I’ve added the text of Anna Eliza Blessing Winney’s obituary as a separate post.

Marshall & Annie Scott Home, ca 1902

Annie Elizabeth Winney (Scott)

Annie Elizabeth Winney Scott, her husband Marshall Scot, and family. Annie is Anna Blessing Winney’s daughter.

Annie (Winney) Scott

Annie Elizabeth Winney Scott

Photos courtesy of Mike Winney, great grandson of Anna Eliza Blessing Winney.


Fully cited sources can be found on the Blessing Sisters Story Cited Sources page. Below are the footnotes for Part 6 of the series. I’ve continued the numbering from Part 5 to make it easier to follow.

54. (“Drought And Depression In 1890s Nebraska” 2019)
55. 1900 US Census, entry for Anton Vogt Household 1900)
56. (Find A Grave memorial page for Caroline Winney Vogt)
57. (Find A Grave memorial page for Mary Alice Winney Spangler)
58. (Find A Grave memorial page for William H. Winney)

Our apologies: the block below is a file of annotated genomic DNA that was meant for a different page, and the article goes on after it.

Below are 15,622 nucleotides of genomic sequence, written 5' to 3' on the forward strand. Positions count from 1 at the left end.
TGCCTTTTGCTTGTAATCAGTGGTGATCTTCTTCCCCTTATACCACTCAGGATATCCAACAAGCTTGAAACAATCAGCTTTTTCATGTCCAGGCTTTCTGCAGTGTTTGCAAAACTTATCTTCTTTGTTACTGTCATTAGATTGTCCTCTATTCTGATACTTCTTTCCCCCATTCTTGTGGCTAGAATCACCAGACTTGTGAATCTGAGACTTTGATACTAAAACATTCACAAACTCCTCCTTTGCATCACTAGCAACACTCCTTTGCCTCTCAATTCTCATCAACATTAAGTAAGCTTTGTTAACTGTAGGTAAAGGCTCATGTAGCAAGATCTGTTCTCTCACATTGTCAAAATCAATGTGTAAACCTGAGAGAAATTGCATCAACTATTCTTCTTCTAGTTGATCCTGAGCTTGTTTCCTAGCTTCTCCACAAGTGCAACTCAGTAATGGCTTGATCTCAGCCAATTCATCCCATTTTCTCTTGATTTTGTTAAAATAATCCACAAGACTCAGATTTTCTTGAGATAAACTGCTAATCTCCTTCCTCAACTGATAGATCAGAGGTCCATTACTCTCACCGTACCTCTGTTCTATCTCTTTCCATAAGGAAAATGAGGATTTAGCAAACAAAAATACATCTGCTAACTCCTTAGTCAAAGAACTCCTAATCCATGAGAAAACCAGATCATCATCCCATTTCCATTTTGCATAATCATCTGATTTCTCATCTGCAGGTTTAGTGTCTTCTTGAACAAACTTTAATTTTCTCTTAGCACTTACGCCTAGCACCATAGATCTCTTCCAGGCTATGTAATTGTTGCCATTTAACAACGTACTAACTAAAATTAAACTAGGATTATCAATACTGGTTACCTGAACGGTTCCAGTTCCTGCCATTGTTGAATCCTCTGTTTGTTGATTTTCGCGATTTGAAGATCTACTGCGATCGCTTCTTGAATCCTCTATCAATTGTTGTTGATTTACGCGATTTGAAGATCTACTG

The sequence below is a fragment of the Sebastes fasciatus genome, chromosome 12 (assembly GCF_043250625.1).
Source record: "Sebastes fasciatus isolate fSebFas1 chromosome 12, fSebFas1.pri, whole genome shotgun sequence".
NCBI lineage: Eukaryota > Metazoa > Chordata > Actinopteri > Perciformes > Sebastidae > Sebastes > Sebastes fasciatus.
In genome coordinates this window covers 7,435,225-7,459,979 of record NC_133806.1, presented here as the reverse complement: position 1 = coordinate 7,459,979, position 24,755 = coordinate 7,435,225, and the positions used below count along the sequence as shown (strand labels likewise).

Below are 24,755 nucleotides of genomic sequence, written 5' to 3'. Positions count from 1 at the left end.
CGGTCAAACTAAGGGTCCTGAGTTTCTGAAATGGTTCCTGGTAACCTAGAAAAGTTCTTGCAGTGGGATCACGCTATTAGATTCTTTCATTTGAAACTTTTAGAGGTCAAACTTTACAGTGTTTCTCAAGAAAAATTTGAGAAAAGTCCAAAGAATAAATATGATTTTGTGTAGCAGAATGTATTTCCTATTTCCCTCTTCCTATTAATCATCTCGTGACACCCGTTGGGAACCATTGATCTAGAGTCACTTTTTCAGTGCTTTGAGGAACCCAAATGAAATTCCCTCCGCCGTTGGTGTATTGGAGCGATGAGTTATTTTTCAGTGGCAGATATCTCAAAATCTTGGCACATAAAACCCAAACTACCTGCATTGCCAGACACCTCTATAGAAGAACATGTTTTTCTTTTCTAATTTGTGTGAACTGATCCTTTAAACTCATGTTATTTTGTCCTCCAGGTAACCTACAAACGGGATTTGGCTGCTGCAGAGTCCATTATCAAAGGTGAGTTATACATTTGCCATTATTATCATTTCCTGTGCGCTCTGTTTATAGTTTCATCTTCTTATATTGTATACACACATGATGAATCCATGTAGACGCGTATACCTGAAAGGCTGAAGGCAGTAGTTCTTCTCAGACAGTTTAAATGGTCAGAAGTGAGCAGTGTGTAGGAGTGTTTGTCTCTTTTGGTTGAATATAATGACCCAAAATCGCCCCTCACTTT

59. (Find A Grave memorial page for Annie Winney Scott)
60. (1870 US Census, entry for Levi Stewart household 1870)
61. (1885 Kansas State Census, entry for Levi Stewart Household 1885)
62. (“Anna Blessing Winney Obituary,” Michael A. Winney 2007, pg 45)
63. (Find A Grave memorial page for Arthur Clinton Winney)
64. (1910 Kansas State Census, entry for Grant Winney Household 1910)
65. (Find A Grave memorial page for Grant U. Winney)
66. (Michael A. Winney 2007, pp 45 – 46)




Leave a Reply

Fill in your details below or click an icon to log in: Logo

You are commenting using your account. Log Out /  Change )

Google photo

You are commenting using your Google account. Log Out /  Change )

Twitter picture

You are commenting using your Twitter account. Log Out /  Change )

Facebook photo

You are commenting using your Facebook account. Log Out /  Change )

Connecting to %s